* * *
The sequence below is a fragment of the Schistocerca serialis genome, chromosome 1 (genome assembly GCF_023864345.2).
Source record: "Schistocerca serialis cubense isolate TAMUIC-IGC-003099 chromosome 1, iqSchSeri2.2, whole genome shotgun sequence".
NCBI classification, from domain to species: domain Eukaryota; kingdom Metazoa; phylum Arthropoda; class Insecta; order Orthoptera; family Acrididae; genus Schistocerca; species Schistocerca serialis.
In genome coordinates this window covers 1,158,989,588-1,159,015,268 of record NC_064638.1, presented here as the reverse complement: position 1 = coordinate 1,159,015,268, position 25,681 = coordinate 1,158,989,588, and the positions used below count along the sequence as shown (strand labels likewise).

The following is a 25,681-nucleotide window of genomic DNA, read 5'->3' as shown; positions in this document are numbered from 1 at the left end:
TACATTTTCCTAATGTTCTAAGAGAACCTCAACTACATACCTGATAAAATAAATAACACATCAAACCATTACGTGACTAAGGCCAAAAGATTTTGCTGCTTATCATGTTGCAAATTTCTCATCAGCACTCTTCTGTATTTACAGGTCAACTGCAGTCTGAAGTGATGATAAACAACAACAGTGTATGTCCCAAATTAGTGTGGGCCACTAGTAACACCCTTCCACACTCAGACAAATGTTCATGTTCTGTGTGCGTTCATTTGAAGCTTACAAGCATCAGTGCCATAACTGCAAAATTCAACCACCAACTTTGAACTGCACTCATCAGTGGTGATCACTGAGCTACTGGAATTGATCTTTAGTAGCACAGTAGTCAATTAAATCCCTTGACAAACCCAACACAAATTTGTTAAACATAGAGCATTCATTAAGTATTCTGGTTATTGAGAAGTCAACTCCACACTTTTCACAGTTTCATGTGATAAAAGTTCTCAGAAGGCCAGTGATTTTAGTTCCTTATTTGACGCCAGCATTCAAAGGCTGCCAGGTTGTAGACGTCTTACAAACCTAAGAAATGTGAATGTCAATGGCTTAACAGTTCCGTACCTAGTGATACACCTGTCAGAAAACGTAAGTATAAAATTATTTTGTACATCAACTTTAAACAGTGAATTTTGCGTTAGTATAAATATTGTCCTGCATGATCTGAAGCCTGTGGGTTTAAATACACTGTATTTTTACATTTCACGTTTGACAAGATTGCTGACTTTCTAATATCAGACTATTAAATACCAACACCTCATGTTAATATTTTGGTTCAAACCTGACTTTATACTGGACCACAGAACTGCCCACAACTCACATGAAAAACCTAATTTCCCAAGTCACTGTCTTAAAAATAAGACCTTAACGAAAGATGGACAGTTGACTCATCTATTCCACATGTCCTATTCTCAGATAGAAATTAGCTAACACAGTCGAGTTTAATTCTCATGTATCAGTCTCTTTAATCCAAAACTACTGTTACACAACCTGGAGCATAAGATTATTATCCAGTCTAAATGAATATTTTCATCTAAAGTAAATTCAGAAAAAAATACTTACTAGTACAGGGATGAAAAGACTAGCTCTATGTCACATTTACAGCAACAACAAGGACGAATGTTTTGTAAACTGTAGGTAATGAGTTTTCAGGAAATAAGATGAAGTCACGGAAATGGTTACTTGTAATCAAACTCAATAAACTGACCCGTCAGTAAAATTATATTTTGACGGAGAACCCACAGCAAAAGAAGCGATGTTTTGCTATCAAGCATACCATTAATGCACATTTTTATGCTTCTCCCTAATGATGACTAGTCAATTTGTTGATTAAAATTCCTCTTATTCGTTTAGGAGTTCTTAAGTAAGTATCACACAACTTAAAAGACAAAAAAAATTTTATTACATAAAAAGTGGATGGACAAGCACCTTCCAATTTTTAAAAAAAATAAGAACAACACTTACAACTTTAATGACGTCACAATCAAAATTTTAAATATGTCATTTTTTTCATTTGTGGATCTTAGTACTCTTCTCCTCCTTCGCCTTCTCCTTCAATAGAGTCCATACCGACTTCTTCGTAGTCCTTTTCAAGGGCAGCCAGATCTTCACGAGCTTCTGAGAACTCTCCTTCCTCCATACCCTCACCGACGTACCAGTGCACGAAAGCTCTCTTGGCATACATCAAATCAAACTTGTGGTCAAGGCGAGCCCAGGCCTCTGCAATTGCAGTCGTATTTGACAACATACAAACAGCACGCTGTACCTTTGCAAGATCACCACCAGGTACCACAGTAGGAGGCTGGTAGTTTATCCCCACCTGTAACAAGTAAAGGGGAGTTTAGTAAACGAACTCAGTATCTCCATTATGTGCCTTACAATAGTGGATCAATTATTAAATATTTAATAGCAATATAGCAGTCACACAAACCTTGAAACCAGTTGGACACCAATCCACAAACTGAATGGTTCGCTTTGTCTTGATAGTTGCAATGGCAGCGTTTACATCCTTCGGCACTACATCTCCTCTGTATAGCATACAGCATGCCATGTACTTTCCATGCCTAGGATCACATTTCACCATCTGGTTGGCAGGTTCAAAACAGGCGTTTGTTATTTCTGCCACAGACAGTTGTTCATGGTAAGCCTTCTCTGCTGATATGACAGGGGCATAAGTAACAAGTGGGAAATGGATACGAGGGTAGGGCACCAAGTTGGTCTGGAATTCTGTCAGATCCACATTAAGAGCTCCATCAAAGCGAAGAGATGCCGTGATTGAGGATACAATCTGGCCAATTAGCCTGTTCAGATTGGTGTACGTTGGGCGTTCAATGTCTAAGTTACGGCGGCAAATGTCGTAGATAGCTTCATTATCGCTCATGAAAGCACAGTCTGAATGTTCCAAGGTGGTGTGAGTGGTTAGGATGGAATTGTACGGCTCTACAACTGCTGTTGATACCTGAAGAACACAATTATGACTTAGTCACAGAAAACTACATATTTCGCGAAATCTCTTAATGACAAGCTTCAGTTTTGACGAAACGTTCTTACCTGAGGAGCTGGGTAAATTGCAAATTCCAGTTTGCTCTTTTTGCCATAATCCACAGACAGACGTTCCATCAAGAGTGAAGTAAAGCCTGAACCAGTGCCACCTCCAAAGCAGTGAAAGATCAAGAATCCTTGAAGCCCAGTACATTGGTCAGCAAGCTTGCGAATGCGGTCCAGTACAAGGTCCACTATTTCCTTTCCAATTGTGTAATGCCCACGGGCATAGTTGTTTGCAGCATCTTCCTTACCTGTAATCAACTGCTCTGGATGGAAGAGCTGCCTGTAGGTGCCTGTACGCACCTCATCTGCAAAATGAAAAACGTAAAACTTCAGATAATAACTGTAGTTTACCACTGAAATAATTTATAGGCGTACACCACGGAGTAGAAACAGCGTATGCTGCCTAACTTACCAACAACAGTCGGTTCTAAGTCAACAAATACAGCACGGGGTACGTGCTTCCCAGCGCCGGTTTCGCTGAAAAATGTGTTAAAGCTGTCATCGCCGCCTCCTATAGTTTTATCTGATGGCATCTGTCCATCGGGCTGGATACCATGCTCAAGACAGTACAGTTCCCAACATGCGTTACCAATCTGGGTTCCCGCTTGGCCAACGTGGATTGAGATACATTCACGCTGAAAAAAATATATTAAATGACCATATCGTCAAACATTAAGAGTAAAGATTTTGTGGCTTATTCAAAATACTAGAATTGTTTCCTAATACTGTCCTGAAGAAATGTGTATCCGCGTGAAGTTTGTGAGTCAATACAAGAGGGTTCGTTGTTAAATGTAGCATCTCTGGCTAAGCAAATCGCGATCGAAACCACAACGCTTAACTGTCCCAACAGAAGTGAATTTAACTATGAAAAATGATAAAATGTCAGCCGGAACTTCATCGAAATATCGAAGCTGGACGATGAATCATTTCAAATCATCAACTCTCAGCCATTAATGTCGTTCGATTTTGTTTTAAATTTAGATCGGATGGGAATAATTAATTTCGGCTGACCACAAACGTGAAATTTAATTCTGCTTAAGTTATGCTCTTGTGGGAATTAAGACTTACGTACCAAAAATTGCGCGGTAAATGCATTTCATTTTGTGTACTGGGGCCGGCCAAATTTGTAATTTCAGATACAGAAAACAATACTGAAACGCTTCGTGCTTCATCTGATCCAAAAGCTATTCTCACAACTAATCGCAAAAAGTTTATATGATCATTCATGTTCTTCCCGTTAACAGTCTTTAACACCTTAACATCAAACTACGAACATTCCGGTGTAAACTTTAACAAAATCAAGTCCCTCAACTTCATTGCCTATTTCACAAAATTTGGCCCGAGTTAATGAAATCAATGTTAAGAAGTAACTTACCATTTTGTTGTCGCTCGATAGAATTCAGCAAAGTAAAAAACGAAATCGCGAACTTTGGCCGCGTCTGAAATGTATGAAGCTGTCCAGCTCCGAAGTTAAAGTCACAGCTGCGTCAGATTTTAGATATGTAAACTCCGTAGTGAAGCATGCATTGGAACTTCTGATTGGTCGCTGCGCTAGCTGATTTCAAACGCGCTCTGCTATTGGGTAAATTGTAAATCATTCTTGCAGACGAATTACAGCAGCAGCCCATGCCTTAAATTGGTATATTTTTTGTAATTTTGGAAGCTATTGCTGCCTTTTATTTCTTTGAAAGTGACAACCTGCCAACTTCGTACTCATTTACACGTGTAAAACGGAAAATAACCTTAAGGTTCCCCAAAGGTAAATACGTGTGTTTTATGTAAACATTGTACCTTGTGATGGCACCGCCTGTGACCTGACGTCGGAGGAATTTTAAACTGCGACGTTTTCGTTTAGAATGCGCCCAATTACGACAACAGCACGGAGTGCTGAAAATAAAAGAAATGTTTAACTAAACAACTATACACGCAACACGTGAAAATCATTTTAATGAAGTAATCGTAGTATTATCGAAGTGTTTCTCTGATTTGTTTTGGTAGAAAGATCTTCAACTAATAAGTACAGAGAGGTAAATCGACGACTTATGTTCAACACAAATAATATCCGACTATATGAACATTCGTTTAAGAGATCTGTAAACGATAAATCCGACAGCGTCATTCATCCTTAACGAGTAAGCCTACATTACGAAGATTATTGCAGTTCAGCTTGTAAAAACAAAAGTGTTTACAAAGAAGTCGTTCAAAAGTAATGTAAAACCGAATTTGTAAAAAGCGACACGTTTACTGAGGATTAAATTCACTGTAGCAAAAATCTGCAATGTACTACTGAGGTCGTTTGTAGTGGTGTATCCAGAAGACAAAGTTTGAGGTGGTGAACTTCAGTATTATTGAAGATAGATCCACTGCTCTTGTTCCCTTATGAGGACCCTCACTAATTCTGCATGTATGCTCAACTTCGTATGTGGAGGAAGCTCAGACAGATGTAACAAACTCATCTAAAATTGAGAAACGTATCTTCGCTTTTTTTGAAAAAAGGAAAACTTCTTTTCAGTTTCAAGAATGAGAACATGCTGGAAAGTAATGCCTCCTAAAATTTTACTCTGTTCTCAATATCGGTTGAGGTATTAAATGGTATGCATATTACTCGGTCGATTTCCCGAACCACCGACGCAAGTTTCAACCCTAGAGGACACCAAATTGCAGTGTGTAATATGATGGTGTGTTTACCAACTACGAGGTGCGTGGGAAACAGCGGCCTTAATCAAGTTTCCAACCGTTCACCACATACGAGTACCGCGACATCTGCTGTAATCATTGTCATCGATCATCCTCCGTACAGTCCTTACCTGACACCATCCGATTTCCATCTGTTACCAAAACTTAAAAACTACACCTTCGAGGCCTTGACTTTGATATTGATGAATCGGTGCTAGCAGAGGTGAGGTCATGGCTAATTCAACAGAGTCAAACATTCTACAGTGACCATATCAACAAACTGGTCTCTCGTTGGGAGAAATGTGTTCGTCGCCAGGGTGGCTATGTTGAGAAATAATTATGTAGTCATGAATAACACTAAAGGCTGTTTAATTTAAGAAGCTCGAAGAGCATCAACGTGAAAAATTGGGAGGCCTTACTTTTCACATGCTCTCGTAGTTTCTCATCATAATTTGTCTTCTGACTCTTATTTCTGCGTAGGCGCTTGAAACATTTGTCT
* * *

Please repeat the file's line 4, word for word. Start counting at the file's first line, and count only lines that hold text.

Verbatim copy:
In genome coordinates this window covers 1,158,989,588-1,159,015,268 of record NC_064638.1, presented here as the reverse complement: position 1 = coordinate 1,159,015,268, position 25,681 = coordinate 1,158,989,588, and the positions used below count along the sequence as shown (strand labels likewise).